Missouri Supreme Court Case Number SC82743
Bobby Joe Mayes resentenced to life in prison. State of Missouri, ex rel. Bobby Joe Mayes v. The Honorable John D. Wiggins – Case Number: SC85657 (Hand down Date: 12/07/2004)
Bobby Jo Mayes was convicted of two counts of first-degree murder and two counts of armed criminal action. The Missouri Supreme Court affirmed his convictions on direct appeal but reversed his original sentence and remanded for a retrial of his penalty phase. State v. Mayes, 63 S.W.3d 615 (Mo. banc 2001). Following retrial, the jury found the presence of aggravating circumstances in connection with the murders but could not agree on punishment. The court discharged the jury, overruled Mayes’ motion for a life sentence and ordered another penalty phase trial. The Missouri Supreme Court held the trial court is prohibited from taking any further action than to sentence Mayes to life in prison.
Audio: Oral argument on appeal to Missouri Supreme Court (11/10/04)
Audio: Oral argument on appeal to Missouri Supreme Court (9/6/01)
Text: Missouri Supreme Court Opinion: SC82743 (Handdown Date: 12/18/01)
Case Facts: At the time of the murder on August 10, 1998, Bobby Joe Mayes was married to Sondra, and lived with her and his 14-year-old stepdaughter, Amanda, in Houston, Missouri. Mayes was scheduled to go to trial the next day, August 11, for committing statutory sodomy on his two minor daughters from a previous relationship. He wanted Sondra and Amanda to testify for him, and they had been endorsed as defense witnesses.
Evidence was presented that the couple was having financial and marital difficulties. Sondra had told Mayes that she would not testify for him unless he signed a document that purported to waive his right to contest Sondra’s ability to unilaterally convey the couple’s marital real property. On August 6, 1998, just four days before the murder, Mayes talked briefly with an acquaintance, Michael James, about his financial difficulties and indicated that he did not want to return home when his wife was there because they might get into a conflict. Mayes also unsuccessfully sought Mr. James’ help to buy a gun, allegedly to rob another man.
The next day, August 7, 1998, Mayes signed the waiver of marital rights that Sondra had requested in return for her promise to testify. The State presented evidence that Sondra went to work at 8 a.m. on August 10, 1998, as usual. Sondra told her co-worker and friend, Cora Wade, that even though Defendant had signed the waiver “she had not been able to work up the courage to tell him that she still wasn’t going to testify for him.” Although Cora and Sondra planned to talk more in the afternoon, Sondra went home during her lunch break, as she did on most days, but never returned to work.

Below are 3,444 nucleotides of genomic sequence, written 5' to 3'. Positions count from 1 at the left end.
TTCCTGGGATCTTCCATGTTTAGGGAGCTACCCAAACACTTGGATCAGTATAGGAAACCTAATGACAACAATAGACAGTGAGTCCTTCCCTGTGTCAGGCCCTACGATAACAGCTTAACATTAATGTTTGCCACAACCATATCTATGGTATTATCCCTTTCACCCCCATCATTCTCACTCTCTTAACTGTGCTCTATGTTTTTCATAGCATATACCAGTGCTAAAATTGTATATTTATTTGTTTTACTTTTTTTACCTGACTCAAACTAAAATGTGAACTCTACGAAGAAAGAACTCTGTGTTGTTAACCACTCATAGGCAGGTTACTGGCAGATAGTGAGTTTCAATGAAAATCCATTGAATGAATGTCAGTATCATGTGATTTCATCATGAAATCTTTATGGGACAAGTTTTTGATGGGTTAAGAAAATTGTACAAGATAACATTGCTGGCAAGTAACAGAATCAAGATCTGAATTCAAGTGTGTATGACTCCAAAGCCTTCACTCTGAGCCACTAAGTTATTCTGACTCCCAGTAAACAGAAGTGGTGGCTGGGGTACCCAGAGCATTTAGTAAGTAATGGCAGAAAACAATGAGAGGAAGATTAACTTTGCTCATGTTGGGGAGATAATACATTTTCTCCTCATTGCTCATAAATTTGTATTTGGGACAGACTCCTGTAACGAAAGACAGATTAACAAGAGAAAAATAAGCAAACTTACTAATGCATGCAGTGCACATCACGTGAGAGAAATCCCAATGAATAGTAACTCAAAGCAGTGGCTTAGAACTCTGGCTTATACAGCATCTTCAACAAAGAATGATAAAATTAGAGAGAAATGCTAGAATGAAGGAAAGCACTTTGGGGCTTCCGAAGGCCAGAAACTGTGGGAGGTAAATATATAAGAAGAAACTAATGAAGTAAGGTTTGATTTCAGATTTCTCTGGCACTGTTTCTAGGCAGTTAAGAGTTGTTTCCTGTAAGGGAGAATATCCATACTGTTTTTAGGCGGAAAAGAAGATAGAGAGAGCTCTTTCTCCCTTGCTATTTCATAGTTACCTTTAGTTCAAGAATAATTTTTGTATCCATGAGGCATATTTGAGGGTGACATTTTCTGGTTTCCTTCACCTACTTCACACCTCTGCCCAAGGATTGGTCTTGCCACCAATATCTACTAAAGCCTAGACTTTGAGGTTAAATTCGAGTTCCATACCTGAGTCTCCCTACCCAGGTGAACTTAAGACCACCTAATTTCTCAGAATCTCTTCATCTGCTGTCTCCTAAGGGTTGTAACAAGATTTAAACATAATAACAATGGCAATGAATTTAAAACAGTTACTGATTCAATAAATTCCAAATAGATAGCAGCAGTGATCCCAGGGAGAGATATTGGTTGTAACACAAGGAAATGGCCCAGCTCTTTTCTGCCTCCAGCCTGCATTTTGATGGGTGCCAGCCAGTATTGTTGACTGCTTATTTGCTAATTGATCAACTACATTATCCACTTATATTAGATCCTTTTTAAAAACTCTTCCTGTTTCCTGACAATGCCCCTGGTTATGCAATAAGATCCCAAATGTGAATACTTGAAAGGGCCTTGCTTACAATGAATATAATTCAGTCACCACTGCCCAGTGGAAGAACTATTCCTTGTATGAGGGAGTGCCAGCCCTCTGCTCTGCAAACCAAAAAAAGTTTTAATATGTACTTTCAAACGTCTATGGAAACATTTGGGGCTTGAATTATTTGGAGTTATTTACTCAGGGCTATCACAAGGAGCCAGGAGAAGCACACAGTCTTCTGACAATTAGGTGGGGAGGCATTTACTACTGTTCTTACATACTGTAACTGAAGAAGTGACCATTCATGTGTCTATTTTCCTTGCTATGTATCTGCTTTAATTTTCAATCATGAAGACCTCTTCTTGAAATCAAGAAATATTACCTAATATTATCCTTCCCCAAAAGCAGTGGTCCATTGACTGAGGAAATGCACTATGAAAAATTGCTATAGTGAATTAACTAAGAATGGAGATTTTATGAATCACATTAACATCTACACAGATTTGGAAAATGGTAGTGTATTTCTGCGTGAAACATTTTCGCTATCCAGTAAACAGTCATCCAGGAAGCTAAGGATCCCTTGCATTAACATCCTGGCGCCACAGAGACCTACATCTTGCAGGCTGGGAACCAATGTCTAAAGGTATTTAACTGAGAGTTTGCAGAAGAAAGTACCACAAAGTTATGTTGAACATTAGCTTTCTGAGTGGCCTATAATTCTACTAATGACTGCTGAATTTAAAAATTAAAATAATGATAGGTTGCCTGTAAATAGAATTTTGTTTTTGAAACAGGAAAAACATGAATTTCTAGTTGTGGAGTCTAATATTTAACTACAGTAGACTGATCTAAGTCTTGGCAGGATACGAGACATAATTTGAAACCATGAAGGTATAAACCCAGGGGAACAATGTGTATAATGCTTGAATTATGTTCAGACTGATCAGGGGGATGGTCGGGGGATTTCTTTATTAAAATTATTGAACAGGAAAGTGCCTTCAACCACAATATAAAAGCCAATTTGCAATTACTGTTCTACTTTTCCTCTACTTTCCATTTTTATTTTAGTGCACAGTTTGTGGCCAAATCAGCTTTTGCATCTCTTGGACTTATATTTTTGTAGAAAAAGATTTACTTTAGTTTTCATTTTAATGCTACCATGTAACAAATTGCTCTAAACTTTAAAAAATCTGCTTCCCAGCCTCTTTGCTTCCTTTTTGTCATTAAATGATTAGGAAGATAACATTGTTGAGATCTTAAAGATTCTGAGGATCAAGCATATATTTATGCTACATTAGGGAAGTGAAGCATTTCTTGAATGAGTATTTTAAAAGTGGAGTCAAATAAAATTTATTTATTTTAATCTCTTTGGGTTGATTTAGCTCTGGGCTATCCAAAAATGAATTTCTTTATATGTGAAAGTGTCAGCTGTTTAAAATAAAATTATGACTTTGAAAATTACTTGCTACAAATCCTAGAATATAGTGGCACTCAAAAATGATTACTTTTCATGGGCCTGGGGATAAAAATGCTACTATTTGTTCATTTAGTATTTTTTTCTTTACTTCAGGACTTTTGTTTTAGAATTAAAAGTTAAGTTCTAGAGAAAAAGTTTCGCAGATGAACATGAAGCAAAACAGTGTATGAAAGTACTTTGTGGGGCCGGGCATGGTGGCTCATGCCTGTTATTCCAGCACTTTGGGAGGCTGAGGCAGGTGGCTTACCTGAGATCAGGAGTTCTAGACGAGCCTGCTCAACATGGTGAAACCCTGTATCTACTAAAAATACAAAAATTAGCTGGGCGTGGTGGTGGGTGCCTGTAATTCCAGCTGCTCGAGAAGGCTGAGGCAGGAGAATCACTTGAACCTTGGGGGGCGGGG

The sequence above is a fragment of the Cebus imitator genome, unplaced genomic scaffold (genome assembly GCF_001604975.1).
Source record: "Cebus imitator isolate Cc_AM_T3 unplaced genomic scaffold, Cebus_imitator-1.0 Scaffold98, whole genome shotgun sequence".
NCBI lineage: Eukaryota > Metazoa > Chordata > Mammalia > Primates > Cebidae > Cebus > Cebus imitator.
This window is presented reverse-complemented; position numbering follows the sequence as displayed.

Cora called Sondra’s house at about 1:15 p.m., when she realized Sondra had not yet returned to work, but no one answered. According to Mr. Noakes, about 45 minutes later Duane Sutton, Sondra’s father, came by the house and knocked on the door. Mr. Sutton testified that he called through the window for Sondra, but no one answered.
Around 4:20 p.m., Mr. Noakes saw Mayes return home. Shortly thereafter Defendant called 911. When asked what was wrong, he said, “I don’t know. I just come home and, I don’t know. You just need to send somebody over here,” and that someone was “hurt” and was not breathing. He refused to check for a pulse, stating, “I’m not going in there,” but agreed not to touch anything and to flag down the ambulance.
Officer Campbell arrived to find Mayes pacing back and forth in the driveway and rubbing his hands with a blue shop cloth. When asked what was wrong, Defendant responded he did not know. The officer looked around the house and discovered Sondra’s body in the master bedroom. When the next officer to arrive asked Mayes what was going on, he threw up his arms and shouted, “I have an alibi, I have an alibi. I’ve been fishing for the last three and a half hours.” He was perspiring and “fidgety” and continued to wipe and scrub his hands with the blue shop cloth. When Chief of Police Kirkman arrived, Mayes said he had last seen his wife at 7:00 a.m., that he had been fishing at “Flat Rock” or “White Rock,” and that he talked to her on the telephone briefly when he returned home to make a sandwich before returning to fish at either “Flat” or “Duke.” Still massaging his hands, Mayes did not ask about his wife or even mention Amanda. Chief Kirkman observed ligature marks on the back of his hands.
After investigating Sondra’s murder for some time, police learned that Amanda should have been home but had not been seen. Her partially clothed body was found on the floor next to her bed, with a blue comforter draped across the front of her body and with a very pronounced ligature mark on her neck. Chief Kirkman advised Mayes of his Miranda rights and placed him under arrest. Police took him to the Texas County jail, where he consented to a search of his person and the seizure of his clothing. By early evening, Fred Martin, Mayes attorney in his pending trial, met with him briefly. Later, a doctor found a laceration on Defendant’s right hand and constriction injuries on the backs of both hands consistent with the ligature mark on Amanda’s neck.